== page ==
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Gold slips over 1% as fears of wider Middle East conflict ebb

Tan KW
Publish date: Mon, 22 Apr 2024, 04:44 PM
Tan KW
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GOLD prices slipped more than 1% on Monday, as easing fears of a wider Middle East conflict lowered bullion's safe-haven appeal, while market participants awaited a key U.S. inflation reading due later this week for interest rate cues.

Spot gold was down 1.4% at $2,357.19 per ounce, as of 0716 GMT. U.S. gold futures fell 1.8% to $2,371.00.

Tehran downplayed Israel's retaliatory drone strike against Iran, in what appeared to be a move aimed at averting regional escalation.

Prices rose as high as $2,417.59 in the previous session, a level not far away from a record high of $2,431.29 hit on April 12.

"Right now, there is a lack of catalyst for gold prices to actually push up higher. At this juncture, it seems to us that the market is now coming to the realisation on the higher cost of holding gold," said Kelvin Wong, a senior market analyst for Asia Pacific at OANDA.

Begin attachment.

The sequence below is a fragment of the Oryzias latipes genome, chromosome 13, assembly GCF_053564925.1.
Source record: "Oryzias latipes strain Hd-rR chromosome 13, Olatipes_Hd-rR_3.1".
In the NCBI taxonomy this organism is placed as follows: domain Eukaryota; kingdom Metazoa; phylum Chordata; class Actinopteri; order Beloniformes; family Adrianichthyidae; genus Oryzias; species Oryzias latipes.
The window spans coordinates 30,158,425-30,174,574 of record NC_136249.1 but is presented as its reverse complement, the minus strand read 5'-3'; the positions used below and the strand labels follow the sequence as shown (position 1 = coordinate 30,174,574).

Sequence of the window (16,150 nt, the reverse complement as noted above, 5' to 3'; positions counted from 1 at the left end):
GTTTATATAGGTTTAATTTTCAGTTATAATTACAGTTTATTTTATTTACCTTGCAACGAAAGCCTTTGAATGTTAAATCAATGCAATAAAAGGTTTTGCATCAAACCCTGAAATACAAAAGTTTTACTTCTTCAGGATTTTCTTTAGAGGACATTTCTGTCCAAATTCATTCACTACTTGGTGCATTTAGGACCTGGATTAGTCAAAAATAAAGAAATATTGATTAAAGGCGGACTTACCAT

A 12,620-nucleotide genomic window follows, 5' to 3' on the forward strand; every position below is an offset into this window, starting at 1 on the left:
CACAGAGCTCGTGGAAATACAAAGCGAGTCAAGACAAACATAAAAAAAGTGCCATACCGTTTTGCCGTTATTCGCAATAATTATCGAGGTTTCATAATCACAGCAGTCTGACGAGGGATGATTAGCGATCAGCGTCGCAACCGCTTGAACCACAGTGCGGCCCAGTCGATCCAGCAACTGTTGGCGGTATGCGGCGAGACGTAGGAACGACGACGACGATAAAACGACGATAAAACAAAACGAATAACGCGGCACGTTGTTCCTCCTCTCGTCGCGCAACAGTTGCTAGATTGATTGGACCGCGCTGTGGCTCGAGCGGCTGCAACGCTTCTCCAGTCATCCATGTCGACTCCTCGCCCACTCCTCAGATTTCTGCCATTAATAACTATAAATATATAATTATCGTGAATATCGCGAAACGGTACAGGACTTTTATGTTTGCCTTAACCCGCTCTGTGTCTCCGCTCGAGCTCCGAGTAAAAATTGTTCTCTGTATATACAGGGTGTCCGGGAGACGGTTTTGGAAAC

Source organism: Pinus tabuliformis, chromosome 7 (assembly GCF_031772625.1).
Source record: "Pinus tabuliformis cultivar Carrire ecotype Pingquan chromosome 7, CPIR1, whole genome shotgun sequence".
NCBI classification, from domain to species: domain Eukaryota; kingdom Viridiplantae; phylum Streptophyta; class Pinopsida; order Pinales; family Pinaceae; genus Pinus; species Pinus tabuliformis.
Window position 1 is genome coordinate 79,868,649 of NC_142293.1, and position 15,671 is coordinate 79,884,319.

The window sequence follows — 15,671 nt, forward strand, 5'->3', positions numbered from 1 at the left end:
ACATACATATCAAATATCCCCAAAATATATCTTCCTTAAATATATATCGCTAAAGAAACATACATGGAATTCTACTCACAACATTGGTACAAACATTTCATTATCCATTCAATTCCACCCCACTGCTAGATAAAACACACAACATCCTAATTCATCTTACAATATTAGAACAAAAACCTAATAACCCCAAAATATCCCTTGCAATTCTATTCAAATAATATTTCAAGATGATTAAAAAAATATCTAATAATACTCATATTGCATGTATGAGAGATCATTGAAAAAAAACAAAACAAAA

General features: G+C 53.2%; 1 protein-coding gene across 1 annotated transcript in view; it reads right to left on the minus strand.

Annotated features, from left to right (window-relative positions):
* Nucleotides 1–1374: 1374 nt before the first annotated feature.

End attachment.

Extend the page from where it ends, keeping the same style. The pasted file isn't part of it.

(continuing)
Asian stocks recovered some losses and bond yields rose, with investors gravitating back towards riskier assets.

Nevertheless, Wong said the geopolitical risk premium remained positive in the medium to long term as the conflict between Israel and Hamas lacked clarity or signs of ceasefire.

Meanwhile, progress on bringing down inflation has "stalled" this year, Chicago Federal Reserve President Austan Goolsbee said, echoing other Fed officials who believe that rates will need to stay high for longer to get price pressures under control again.

The personal consumption expenditures price index, the Fed's preferred inflation gauge, is due on Friday.

"Despite increasing risk of a shallow and short-lived pullback before the end of second quarter, we expect gold and silver markets to break out higher in second half of 2024 to $2,500 per ounce and $30-32 per ounce," Citi research wrote in a note.

Spot silver fell 3.2% to $27.72 per ounce, platinum lost 0.6% to $925.70, and palladium was down 1.7% at $1,008.62.

 - Reuters

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